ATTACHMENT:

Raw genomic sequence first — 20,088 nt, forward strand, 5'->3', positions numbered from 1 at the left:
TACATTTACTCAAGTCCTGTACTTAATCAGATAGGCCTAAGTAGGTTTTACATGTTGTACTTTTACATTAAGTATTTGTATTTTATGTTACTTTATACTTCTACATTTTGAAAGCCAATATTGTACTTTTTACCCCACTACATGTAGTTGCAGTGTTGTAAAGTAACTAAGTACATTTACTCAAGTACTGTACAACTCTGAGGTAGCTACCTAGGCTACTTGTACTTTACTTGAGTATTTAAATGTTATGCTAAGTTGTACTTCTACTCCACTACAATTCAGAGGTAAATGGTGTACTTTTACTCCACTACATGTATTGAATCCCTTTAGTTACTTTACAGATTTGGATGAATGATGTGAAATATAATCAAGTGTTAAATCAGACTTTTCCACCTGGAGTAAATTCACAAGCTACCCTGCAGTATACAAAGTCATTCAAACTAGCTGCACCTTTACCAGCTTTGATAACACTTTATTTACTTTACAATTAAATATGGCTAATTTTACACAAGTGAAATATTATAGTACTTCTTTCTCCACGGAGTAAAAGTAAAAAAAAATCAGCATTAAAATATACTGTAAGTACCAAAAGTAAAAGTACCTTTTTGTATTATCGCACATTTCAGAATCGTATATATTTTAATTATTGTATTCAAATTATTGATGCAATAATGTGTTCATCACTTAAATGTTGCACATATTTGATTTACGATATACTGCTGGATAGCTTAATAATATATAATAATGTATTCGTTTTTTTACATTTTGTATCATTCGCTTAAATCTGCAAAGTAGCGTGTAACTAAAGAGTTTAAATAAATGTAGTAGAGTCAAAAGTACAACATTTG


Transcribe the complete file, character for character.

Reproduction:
Raw genomic sequence first — 20,088 nt, forward strand, 5'->3', positions numbered from 1 at the left:
TACATTTACTCAAGTCCTGTACTTAATCAGATAGGCCTAAGTAGGTTTTACATGTTGTACTTTTACATTAAGTATTTGTATTTTATGTTACTTTATACTTCTACATTTTGAAAGCCAATATTGTACTTTTTACCCCACTACATGTAGTTGCAGTGTTGTAAAGTAACTAAGTACATTTACTCAAGTACTGTACAACTCTGAGGTAGCTACCTAGGCTACTTGTACTTTACTTGAGTATTTAAATGTTATGCTAAGTTGTACTTCTACTCCACTACAATTCAGAGGTAAATGGTGTACTTTTACTCCACTACATGTATTGAATCCCTTTAGTTACTTTACAGATTTGGATGAATGATGTGAAATATAATCAAGTGTTAAATCAGACTTTTCCACCTGGAGTAAATTCACAAGCTACCCTGCAGTATACAAAGTCATTCAAACTAGCTGCACCTTTACCAGCTTTGATAACACTTTATTTACTTTACAATTAAATATGGCTAATTTTACACAAGTGAAATATTATAGTACTTCTTTCTCCACGGAGTAAAAGTAAAAAAAAATCAGCATTAAAATATACTGTAAGTACCAAAAGTAAAAGTACCTTTTTGTATTATCGCACATTTCAGAATCGTATATATTTTAATTATTGTATTCAAATTATTGATGCAATAATGTGTTCATCACTTAAATGTTGCACATATTTGATTTACGATATACTGCTGGATAGCTTAATAATATATAATAATGTATTCGTTTTTTTACATTTTGTATCATTCGCTTAAATCTGCAAAGTAGCGTGTAACTAAAGAGTTTAAATAAATGTAGTAGAGTCAAAAGTACAACATTTG